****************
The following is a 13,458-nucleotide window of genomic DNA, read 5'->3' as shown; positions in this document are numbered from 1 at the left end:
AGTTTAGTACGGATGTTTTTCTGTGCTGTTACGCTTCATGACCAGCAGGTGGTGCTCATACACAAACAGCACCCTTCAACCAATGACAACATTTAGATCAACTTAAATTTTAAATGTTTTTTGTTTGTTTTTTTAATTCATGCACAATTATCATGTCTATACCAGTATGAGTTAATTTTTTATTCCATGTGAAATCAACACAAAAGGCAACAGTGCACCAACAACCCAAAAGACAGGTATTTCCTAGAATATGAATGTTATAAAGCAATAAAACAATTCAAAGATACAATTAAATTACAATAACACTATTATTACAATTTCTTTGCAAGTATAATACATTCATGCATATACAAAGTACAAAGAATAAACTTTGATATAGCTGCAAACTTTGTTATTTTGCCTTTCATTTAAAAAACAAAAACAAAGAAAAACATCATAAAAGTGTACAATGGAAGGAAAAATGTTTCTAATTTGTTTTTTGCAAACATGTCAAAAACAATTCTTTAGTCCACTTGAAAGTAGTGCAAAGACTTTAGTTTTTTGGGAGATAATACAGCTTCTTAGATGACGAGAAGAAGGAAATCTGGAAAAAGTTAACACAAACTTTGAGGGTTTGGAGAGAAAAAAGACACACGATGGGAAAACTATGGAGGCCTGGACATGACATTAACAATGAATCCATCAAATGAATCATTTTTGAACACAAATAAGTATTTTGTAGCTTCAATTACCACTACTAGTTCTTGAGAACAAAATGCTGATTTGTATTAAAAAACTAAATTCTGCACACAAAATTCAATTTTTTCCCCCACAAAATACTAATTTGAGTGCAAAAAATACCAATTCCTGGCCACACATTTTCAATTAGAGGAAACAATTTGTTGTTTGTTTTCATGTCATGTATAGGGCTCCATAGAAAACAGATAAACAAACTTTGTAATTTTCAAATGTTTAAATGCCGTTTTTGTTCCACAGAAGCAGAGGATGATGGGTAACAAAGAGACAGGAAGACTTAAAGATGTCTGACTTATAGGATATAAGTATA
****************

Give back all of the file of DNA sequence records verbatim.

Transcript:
The following is a 13,458-nucleotide window of genomic DNA, read 5'->3' as shown; positions in this document are numbered from 1 at the left end:
AGTTTAGTACGGATGTTTTTCTGTGCTGTTACGCTTCATGACCAGCAGGTGGTGCTCATACACAAACAGCACCCTTCAACCAATGACAACATTTAGATCAACTTAAATTTTAAATGTTTTTTGTTTGTTTTTTTAATTCATGCACAATTATCATGTCTATACCAGTATGAGTTAATTTTTTATTCCATGTGAAATCAACACAAAAGGCAACAGTGCACCAACAACCCAAAAGACAGGTATTTCCTAGAATATGAATGTTATAAAGCAATAAAACAATTCAAAGATACAATTAAATTACAATAACACTATTATTACAATTTCTTTGCAAGTATAATACATTCATGCATATACAAAGTACAAAGAATAAACTTTGATATAGCTGCAAACTTTGTTATTTTGCCTTTCATTTAAAAAACAAAAACAAAGAAAAACATCATAAAAGTGTACAATGGAAGGAAAAATGTTTCTAATTTGTTTTTTGCAAACATGTCAAAAACAATTCTTTAGTCCACTTGAAAGTAGTGCAAAGACTTTAGTTTTTTGGGAGATAATACAGCTTCTTAGATGACGAGAAGAAGGAAATCTGGAAAAAGTTAACACAAACTTTGAGGGTTTGGAGAGAAAAAAGACACACGATGGGAAAACTATGGAGGCCTGGACATGACATTAACAATGAATCCATCAAATGAATCATTTTTGAACACAAATAAGTATTTTGTAGCTTCAATTACCACTACTAGTTCTTGAGAACAAAATGCTGATTTGTATTAAAAAACTAAATTCTGCACACAAAATTCAATTTTTTCCCCCACAAAATACTAATTTGAGTGCAAAAAATACCAATTCCTGGCCACACATTTTCAATTAGAGGAAACAATTTGTTGTTTGTTTTCATGTCATGTATAGGGCTCCATAGAAAACAGATAAACAAACTTTGTAATTTTCAAATGTTTAAATGCCGTTTTTGTTCCACAGAAGCAGAGGATGATGGGTAACAAAGAGACAGGAAGACTTAAAGATGTCTGACTTATAGGATATAAGTATA